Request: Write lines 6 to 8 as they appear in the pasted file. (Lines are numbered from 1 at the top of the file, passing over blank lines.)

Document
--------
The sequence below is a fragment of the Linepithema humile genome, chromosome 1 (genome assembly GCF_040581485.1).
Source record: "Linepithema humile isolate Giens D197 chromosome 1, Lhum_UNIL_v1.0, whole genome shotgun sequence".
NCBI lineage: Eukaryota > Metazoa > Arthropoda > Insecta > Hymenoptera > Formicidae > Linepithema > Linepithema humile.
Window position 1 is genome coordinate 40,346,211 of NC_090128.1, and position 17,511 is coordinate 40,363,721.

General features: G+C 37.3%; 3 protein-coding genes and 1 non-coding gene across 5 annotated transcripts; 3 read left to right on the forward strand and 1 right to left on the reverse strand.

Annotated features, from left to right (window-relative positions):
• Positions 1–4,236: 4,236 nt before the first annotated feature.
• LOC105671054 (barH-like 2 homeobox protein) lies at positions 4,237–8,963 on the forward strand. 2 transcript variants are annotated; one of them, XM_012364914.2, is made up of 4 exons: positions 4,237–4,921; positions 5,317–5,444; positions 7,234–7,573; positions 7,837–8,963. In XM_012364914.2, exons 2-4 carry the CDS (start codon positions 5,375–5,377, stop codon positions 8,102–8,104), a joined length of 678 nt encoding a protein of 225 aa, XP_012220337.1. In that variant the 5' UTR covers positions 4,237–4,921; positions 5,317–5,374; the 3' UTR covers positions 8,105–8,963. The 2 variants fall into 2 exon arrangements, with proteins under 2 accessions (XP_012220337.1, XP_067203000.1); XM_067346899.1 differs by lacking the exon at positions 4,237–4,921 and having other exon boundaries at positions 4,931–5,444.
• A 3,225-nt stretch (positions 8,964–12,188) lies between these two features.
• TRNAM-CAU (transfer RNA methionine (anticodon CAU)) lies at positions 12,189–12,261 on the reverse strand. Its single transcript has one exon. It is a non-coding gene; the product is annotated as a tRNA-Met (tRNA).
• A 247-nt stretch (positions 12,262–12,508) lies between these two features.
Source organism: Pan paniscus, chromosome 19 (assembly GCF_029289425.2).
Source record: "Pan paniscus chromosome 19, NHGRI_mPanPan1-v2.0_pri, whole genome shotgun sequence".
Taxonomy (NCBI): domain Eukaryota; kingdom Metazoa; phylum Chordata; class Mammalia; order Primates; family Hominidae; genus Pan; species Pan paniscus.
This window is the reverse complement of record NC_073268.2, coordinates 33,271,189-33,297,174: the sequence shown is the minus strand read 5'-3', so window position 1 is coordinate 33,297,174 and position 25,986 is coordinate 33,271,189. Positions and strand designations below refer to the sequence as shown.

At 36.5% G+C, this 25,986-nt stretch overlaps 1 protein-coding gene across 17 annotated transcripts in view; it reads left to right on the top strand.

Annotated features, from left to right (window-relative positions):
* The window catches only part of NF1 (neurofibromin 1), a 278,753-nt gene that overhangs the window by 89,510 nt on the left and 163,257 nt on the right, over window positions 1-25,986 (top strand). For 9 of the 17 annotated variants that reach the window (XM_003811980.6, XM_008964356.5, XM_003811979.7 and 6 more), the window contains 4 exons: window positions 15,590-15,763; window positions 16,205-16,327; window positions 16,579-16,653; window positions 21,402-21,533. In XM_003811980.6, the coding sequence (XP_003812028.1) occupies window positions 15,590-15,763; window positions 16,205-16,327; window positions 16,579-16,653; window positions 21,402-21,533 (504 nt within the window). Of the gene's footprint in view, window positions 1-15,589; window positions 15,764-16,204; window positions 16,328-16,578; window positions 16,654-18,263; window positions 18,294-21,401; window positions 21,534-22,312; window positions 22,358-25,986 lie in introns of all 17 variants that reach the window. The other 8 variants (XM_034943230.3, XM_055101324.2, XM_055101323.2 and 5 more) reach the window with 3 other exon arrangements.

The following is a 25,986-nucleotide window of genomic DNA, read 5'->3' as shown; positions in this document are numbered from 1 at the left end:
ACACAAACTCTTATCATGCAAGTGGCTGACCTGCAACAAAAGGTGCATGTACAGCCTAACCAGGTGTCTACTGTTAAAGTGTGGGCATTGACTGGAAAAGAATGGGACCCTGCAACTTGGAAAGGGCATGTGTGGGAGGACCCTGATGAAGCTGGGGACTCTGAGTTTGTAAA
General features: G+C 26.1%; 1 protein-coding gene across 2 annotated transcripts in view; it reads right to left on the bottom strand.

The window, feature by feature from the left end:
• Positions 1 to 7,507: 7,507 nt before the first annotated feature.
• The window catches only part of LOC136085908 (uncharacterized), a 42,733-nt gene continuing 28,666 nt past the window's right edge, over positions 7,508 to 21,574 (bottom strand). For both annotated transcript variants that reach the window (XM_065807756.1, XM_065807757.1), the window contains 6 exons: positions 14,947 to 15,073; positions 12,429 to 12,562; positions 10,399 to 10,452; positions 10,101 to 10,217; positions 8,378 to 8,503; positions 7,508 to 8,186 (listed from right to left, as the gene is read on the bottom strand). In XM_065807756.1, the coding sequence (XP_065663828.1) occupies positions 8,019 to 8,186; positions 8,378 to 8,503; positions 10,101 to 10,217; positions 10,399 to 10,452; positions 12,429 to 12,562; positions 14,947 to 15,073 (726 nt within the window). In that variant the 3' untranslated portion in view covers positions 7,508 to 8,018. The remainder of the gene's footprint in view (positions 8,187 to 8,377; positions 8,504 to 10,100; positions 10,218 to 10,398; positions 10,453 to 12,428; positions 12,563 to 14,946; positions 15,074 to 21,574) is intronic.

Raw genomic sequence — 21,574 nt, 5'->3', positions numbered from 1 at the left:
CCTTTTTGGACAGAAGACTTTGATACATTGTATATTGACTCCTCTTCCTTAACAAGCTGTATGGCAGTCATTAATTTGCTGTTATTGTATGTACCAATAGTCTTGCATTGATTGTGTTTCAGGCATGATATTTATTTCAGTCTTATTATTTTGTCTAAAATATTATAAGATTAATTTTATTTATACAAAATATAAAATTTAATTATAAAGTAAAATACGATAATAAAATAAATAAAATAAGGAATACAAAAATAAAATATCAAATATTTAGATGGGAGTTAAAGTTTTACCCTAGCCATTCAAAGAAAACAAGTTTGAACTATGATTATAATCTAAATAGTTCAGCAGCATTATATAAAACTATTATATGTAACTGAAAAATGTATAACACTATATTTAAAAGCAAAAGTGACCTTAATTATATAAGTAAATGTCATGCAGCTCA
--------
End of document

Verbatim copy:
Annotated features, from left to right (window-relative positions):
• Positions 1–4,236: 4,236 nt before the first annotated feature.
• LOC105671054 (barH-like 2 homeobox protein) lies at positions 4,237–8,963 on the forward strand. 2 transcript variants are annotated; one of them, XM_012364914.2, is made up of 4 exons: positions 4,237–4,921; positions 5,317–5,444; positions 7,234–7,573; positions 7,837–8,963. In XM_012364914.2, exons 2-4 carry the CDS (start codon positions 5,375–5,377, stop codon positions 8,102–8,104), a joined length of 678 nt encoding a protein of 225 aa, XP_012220337.1. In that variant the 5' UTR covers positions 4,237–4,921; positions 5,317–5,374; the 3' UTR covers positions 8,105–8,963. The 2 variants fall into 2 exon arrangements, with proteins under 2 accessions (XP_012220337.1, XP_067203000.1); XM_067346899.1 differs by lacking the exon at positions 4,237–4,921 and having other exon boundaries at positions 4,931–5,444.